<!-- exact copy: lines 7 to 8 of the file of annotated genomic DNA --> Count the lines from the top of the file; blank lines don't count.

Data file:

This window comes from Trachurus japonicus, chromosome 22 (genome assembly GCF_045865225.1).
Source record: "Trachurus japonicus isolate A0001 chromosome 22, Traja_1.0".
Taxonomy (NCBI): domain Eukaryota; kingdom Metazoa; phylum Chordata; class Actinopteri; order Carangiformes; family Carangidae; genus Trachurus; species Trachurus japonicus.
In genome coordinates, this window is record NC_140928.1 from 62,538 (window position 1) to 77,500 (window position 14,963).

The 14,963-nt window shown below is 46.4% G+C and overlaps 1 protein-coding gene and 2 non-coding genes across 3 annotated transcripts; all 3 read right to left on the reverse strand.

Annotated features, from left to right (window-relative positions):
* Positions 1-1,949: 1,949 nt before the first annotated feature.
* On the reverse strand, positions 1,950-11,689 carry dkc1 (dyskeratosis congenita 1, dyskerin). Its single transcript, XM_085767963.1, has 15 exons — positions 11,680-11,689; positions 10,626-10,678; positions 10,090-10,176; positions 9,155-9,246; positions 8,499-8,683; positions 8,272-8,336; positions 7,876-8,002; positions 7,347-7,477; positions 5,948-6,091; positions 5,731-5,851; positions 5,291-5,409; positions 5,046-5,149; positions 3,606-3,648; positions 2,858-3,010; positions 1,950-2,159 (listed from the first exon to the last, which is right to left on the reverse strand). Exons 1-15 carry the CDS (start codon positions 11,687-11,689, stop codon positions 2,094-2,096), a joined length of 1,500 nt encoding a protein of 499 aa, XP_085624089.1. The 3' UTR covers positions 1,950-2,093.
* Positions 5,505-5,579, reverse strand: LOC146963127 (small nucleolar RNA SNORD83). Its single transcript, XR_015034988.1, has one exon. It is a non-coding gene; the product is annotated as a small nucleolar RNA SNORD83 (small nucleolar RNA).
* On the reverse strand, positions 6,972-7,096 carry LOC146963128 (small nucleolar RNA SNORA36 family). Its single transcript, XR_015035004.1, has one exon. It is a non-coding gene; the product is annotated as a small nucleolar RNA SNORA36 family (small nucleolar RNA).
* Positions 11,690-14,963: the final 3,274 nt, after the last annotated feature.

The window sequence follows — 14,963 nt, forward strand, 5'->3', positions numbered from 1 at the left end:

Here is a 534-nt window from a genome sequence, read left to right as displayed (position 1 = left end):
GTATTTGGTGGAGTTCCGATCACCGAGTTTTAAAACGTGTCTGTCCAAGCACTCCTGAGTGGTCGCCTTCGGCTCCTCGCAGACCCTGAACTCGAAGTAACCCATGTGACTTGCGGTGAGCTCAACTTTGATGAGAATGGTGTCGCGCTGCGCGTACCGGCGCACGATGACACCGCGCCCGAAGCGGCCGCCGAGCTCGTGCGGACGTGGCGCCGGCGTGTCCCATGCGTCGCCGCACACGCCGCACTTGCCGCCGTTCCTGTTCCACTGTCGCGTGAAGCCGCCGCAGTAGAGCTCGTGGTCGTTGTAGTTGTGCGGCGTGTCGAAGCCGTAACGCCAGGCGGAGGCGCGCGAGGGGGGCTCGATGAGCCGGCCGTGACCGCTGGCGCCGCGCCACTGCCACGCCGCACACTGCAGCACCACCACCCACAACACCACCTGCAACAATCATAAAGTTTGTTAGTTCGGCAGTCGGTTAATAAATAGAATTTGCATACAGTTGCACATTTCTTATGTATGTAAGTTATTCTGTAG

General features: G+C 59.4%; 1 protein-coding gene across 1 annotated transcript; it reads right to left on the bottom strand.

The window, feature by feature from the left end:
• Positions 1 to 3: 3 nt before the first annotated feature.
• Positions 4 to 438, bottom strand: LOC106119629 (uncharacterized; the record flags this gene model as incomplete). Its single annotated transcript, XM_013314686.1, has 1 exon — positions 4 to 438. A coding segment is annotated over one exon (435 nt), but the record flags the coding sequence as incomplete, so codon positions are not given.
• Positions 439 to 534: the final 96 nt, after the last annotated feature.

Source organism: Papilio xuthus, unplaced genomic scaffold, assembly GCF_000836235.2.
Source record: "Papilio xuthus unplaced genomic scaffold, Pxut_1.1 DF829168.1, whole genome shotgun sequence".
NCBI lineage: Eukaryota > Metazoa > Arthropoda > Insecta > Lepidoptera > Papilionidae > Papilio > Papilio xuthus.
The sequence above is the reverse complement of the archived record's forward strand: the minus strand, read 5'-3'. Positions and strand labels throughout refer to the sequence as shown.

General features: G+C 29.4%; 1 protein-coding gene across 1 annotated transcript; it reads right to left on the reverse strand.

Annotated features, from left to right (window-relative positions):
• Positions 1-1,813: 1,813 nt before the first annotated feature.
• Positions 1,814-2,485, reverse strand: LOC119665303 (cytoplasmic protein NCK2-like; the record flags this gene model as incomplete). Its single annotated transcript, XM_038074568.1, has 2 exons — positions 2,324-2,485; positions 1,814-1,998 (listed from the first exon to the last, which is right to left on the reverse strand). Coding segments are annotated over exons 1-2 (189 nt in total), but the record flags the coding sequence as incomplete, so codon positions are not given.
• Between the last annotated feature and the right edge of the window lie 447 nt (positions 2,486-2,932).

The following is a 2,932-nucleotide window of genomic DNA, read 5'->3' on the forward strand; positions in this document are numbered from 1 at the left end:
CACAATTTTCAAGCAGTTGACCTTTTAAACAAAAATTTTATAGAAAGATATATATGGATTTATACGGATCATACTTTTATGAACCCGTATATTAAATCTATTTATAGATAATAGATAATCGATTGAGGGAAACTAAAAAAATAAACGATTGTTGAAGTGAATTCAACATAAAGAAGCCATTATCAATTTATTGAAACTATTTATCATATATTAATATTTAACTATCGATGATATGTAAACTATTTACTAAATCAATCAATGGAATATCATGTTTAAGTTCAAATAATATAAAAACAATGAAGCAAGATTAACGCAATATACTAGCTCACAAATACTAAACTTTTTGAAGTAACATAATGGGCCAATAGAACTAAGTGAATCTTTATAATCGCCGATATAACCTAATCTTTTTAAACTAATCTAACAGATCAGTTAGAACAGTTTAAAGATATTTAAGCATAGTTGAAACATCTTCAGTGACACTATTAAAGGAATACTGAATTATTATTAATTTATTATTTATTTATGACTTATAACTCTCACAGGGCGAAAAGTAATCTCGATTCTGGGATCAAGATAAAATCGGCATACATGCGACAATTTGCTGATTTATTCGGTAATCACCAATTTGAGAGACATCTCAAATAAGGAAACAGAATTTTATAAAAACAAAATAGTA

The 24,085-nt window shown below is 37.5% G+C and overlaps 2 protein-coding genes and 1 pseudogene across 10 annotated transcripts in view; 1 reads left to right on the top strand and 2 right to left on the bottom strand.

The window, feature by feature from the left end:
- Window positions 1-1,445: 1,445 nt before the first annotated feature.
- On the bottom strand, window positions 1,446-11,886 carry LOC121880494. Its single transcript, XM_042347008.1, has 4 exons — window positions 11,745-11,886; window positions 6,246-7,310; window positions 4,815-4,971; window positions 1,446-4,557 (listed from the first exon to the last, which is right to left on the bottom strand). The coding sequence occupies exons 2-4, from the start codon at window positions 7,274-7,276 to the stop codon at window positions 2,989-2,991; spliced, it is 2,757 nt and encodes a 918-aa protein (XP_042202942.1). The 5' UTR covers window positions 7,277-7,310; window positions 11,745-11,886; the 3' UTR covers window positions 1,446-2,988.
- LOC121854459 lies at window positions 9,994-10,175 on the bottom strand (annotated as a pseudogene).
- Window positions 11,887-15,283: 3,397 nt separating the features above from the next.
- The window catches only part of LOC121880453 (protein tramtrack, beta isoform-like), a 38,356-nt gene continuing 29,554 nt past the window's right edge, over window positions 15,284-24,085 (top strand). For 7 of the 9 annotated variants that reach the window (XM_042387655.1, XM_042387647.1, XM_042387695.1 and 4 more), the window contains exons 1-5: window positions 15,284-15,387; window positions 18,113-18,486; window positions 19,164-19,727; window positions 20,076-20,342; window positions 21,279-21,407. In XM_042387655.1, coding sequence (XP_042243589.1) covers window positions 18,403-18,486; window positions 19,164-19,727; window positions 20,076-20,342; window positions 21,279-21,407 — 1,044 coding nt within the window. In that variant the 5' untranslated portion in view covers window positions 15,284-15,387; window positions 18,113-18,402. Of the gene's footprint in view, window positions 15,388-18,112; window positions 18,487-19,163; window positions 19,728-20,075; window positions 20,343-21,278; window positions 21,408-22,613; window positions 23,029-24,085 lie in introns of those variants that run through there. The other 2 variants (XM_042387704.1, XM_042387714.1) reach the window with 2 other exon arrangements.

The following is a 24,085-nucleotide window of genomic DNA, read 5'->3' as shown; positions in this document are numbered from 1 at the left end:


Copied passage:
* Positions 1-1,949: 1,949 nt before the first annotated feature.
* On the reverse strand, positions 1,950-11,689 carry dkc1 (dyskeratosis congenita 1, dyskerin). Its single transcript, XM_085767963.1, has 15 exons — positions 11,680-11,689; positions 10,626-10,678; positions 10,090-10,176; positions 9,155-9,246; positions 8,499-8,683; positions 8,272-8,336; positions 7,876-8,002; positions 7,347-7,477; positions 5,948-6,091; positions 5,731-5,851; positions 5,291-5,409; positions 5,046-5,149; positions 3,606-3,648; positions 2,858-3,010; positions 1,950-2,159 (listed from the first exon to the last, which is right to left on the reverse strand). Exons 1-15 carry the CDS (start codon positions 11,687-11,689, stop codon positions 2,094-2,096), a joined length of 1,500 nt encoding a protein of 499 aa, XP_085624089.1. The 3' UTR covers positions 1,950-2,093.